source pollutant attached to sediments, such sediment exchange processes as settling, deposition, and self-weight consolidation; coastal sedimentation; and beach processes under tidal currents and wave action. Over the past three decades, a large number of computational hydrodynamic/sediment transport models have been developed Fan 1988; Rodi 2006 . Extensive reviews of different hydrodynamic/sediment transport models can be found in Nicollet 1988 , Nakato 1989 , Onishi 1994 , Przedwojski et al. 1995 , Spasojevic and Holly 2000 , and the ASCE Sedimentation Engineering Manual no. 110 2007 . Broadly speaking, these models can be classiﬁed on the basis of the range of their applications e.g., suspended load versus bed-load; physical versus chemical transport ; and their formulation in the spatial and temporal continua e.g., one-dimensional model 1D ; two-dimensional model 2D ; or three-dimensional model 3D ; and steady versus unsteady . The choice of a certain model for solving a speciﬁc problem depends on the nature and complexity of the problem itself, the chosen model capabilities to simulate the problem adequately, data availability for model calibration, data availability for model veriﬁcation, and overall available time and budget for solving the problem. The objectives of this article are twofold. First, the article aims to trace the developmental stages of current representative 1D, 2D, and 3D models and describe their main applications, strengths, and limitations. The article is intended as a ﬁrst guide to readers interested in immersing themselves in modeling and at the same time sets the stage for discussing current limitations and future needs. Second, the article provides insight about future trends and needs with respect to hydrodynamic/sediment transport models. In preparing this article, the authors may have unintentionally omitted some models, since including all the available models found in the literature is impossible. Finally, this article is mainly focused on multidimensional computational models 2D and 3D models ; however, a brief overview of the 1D models is also included for providing a rational comparison of the 1D model features with the main features of the 2D and 3D models.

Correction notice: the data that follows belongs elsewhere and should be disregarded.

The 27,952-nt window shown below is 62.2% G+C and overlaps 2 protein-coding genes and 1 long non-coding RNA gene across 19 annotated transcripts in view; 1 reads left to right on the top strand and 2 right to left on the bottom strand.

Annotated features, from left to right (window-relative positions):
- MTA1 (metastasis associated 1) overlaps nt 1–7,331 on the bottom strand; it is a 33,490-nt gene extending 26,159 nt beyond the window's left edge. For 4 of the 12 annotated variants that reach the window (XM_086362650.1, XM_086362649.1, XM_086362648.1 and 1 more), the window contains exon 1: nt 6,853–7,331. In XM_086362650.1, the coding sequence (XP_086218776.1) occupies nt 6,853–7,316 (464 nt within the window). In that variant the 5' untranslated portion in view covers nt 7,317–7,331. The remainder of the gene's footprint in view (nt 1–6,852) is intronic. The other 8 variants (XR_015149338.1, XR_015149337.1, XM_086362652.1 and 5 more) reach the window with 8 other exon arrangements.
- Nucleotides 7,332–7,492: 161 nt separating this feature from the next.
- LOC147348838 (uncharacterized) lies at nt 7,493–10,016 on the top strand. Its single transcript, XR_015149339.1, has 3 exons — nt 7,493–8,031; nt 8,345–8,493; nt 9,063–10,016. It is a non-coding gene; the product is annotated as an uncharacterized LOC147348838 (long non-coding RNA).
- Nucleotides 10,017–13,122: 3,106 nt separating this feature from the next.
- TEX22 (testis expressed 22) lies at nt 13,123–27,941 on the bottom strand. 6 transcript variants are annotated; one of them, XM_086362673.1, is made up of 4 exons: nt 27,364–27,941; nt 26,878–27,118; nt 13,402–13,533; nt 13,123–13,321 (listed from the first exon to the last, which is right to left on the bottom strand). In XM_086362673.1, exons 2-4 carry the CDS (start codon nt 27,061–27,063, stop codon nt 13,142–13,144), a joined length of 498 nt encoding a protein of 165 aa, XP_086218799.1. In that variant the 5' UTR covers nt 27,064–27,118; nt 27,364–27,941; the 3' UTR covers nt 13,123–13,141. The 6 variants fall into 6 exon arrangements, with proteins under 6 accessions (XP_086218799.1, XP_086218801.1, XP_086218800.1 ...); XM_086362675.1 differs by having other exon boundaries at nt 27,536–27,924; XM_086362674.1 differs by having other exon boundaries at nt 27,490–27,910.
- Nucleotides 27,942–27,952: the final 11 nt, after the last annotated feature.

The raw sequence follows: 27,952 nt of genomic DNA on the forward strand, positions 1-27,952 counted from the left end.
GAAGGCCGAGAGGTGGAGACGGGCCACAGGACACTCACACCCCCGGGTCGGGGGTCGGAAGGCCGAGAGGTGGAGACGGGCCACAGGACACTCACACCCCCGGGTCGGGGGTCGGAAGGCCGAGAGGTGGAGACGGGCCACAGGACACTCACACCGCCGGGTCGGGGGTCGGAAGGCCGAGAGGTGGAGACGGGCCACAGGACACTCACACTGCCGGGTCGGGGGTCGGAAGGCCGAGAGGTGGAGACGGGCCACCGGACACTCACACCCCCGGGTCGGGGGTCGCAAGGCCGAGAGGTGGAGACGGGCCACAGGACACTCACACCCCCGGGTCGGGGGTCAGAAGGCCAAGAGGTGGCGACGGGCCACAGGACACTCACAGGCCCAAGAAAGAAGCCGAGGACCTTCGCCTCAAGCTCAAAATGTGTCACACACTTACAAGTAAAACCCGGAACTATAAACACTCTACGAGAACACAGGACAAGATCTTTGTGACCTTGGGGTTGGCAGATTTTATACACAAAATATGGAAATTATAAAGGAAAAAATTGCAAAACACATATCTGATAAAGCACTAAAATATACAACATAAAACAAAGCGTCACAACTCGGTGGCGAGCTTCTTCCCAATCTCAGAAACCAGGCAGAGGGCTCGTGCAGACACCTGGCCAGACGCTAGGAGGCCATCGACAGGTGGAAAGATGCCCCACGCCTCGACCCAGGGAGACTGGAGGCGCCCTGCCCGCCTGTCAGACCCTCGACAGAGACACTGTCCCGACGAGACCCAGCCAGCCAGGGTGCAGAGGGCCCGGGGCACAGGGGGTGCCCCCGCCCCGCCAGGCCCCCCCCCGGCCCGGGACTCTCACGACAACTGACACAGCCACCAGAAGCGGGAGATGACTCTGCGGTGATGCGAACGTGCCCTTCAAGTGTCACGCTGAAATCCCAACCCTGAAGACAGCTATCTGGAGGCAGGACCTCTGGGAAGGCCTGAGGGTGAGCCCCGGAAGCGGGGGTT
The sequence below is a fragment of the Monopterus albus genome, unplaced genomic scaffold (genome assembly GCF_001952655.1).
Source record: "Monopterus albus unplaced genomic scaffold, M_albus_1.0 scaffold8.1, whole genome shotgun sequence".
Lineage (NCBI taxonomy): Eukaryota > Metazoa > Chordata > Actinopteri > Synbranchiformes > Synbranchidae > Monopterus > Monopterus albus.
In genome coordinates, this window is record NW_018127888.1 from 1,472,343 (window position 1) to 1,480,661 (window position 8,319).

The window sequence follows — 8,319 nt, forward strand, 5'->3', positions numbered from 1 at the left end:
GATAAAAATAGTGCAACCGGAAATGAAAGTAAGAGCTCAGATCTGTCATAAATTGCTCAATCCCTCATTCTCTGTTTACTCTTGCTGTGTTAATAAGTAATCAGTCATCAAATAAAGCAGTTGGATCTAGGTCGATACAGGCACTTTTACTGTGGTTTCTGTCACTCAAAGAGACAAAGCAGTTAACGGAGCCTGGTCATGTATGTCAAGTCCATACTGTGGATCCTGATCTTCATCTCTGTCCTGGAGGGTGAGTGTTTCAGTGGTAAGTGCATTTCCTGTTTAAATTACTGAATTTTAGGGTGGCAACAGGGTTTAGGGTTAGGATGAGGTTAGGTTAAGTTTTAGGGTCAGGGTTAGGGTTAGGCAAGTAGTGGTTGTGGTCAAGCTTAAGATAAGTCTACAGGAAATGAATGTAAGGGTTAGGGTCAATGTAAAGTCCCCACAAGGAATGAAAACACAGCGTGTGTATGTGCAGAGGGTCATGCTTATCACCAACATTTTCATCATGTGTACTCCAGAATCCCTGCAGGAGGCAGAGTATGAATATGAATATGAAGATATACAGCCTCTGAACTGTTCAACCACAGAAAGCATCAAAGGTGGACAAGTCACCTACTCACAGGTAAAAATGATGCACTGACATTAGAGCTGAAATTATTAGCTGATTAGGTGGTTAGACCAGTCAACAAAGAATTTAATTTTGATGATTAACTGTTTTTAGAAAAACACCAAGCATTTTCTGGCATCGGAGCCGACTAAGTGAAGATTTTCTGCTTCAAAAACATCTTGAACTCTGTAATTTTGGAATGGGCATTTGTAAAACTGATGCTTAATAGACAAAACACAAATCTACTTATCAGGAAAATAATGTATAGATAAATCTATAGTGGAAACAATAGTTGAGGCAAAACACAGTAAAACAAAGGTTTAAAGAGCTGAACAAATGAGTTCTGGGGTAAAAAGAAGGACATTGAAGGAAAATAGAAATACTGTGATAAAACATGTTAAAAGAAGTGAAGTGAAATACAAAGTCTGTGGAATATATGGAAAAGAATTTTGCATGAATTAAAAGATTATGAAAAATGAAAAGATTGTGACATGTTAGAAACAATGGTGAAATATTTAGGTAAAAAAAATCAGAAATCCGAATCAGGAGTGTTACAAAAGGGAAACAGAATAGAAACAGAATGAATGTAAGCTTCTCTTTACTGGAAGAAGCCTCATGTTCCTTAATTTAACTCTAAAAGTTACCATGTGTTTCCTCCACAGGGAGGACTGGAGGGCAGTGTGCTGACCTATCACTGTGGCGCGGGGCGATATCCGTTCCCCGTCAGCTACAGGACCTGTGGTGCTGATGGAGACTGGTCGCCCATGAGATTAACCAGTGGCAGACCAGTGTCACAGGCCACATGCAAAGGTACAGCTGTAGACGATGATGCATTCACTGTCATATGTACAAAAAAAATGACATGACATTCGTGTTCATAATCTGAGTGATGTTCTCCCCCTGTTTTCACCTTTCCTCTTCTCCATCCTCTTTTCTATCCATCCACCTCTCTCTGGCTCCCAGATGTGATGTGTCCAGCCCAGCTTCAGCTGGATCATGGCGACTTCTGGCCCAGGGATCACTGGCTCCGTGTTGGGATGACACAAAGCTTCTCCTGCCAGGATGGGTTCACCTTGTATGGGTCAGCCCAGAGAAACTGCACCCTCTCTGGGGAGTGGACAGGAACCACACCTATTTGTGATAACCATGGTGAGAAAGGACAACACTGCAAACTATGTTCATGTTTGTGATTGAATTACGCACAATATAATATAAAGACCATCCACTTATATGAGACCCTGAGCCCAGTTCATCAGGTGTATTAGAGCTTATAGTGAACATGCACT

Description of Models
This section provides information about the model formulation, the spatial and temporal characteristics, the coupling/linkage of the hydrodynamic and sediment components, and the model’s predictive capabilities. Tables 1–3 complement this description by providing useful information about the model capabilities to handle unsteady ﬂows, bed load and suspended load, sediment exchange processes, type of sediment cohesive versus cohesionless , and multifractional sediment transport. Information about model acronyms, language, availability, and distribution is also provided in Tables 1–3. Tables 4–6 summarize examples of the different model applications. The reader can use these case studJOURNAL OF HYDRAULIC ENGINEERING © ASCE / JANUARY 2008 / 1